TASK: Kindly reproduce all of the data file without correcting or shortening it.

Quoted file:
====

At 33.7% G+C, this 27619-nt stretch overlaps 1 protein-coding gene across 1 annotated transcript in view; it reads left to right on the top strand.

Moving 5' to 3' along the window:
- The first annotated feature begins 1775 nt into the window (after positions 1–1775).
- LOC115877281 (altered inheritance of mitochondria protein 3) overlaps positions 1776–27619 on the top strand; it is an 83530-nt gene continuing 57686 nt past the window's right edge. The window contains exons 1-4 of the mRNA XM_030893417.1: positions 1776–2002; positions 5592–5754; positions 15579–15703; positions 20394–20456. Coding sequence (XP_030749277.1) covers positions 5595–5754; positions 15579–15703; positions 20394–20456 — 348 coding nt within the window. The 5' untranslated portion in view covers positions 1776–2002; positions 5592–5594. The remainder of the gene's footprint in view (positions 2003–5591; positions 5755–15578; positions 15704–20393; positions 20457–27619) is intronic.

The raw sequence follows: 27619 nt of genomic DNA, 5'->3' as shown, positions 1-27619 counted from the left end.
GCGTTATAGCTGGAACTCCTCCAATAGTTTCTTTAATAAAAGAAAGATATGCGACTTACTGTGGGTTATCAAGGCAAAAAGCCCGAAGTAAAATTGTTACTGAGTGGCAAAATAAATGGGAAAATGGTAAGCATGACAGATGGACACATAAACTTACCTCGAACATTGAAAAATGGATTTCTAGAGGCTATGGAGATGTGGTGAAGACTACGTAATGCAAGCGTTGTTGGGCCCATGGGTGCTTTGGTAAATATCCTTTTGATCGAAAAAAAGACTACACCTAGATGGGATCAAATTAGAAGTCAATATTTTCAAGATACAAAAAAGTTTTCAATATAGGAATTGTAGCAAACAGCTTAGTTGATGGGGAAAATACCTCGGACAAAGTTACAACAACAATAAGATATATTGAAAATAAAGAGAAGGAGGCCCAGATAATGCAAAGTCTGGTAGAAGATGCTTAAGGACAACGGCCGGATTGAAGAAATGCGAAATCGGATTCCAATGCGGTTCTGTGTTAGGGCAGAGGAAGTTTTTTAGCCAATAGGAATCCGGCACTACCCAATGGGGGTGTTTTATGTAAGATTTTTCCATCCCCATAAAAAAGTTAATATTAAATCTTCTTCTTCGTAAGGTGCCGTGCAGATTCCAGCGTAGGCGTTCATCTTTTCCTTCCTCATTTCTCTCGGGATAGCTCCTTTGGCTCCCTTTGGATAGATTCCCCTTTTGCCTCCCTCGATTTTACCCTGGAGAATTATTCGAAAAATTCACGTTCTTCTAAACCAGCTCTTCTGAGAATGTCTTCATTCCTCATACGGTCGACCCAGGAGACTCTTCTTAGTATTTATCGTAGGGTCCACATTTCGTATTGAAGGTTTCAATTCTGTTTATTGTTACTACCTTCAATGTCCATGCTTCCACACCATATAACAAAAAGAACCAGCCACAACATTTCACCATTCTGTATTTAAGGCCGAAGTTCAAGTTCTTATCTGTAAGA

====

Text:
At 33.7% G+C, this 27619-nt stretch overlaps 1 protein-coding gene across 1 annotated transcript in view; it reads left to right on the top strand.

Moving 5' to 3' along the window:
- The first annotated feature begins 1775 nt into the window (after positions 1–1775).
- LOC115877281 (altered inheritance of mitochondria protein 3) overlaps positions 1776–27619 on the top strand; it is an 83530-nt gene continuing 57686 nt past the window's right edge. The window contains exons 1-4 of the mRNA XM_030893417.1: positions 1776–2002; positions 5592–5754; positions 15579–15703; positions 20394–20456. Coding sequence (XP_030749277.1) covers positions 5595–5754; positions 15579–15703; positions 20394–20456 — 348 coding nt within the window. The 5' untranslated portion in view covers positions 1776–2002; positions 5592–5594. The remainder of the gene's footprint in view (positions 2003–5591; positions 5755–15578; positions 15704–20393; positions 20457–27619) is intronic.

The raw sequence follows: 27619 nt of genomic DNA, 5'->3' as shown, positions 1-27619 counted from the left end.
GCGTTATAGCTGGAACTCCTCCAATAGTTTCTTTAATAAAAGAAAGATATGCGACTTACTGTGGGTTATCAAGGCAAAAAGCCCGAAGTAAAATTGTTACTGAGTGGCAAAATAAATGGGAAAATGGTAAGCATGACAGATGGACACATAAACTTACCTCGAACATTGAAAAATGGATTTCTAGAGGCTATGGAGATGTGGTGAAGACTACGTAATGCAAGCGTTGTTGGGCCCATGGGTGCTTTGGTAAATATCCTTTTGATCGAAAAAAAGACTACACCTAGATGGGATCAAATTAGAAGTCAATATTTTCAAGATACAAAAAAGTTTTCAATATAGGAATTGTAGCAAACAGCTTAGTTGATGGGGAAAATACCTCGGACAAAGTTACAACAACAATAAGATATATTGAAAATAAAGAGAAGGAGGCCCAGATAATGCAAAGTCTGGTAGAAGATGCTTAAGGACAACGGCCGGATTGAAGAAATGCGAAATCGGATTCCAATGCGGTTCTGTGTTAGGGCAGAGGAAGTTTTTTAGCCAATAGGAATCCGGCACTACCCAATGGGGGTGTTTTATGTAAGATTTTTCCATCCCCATAAAAAAGTTAATATTAAATCTTCTTCTTCGTAAGGTGCCGTGCAGATTCCAGCGTAGGCGTTCATCTTTTCCTTCCTCATTTCTCTCGGGATAGCTCCTTTGGCTCCCTTTGGATAGATTCCCCTTTTGCCTCCCTCGATTTTACCCTGGAGAATTATTCGAAAAATTCACGTTCTTCTAAACCAGCTCTTCTGAGAATGTCTTCATTCCTCATACGGTCGACCCAGGAGACTCTTCTTAGTATTTATCGTAGGGTCCACATTTCGTATTGAAGGTTTCAATTCTGTTTATTGTTACTACCTTCAATGTCCATGCTTCCACACCATATAACAAAAAGAACCAGCCACAACATTTCACCATTCTGTATTTAAGGCCGAAGTTCAAGTTCTTATCTGTAAGA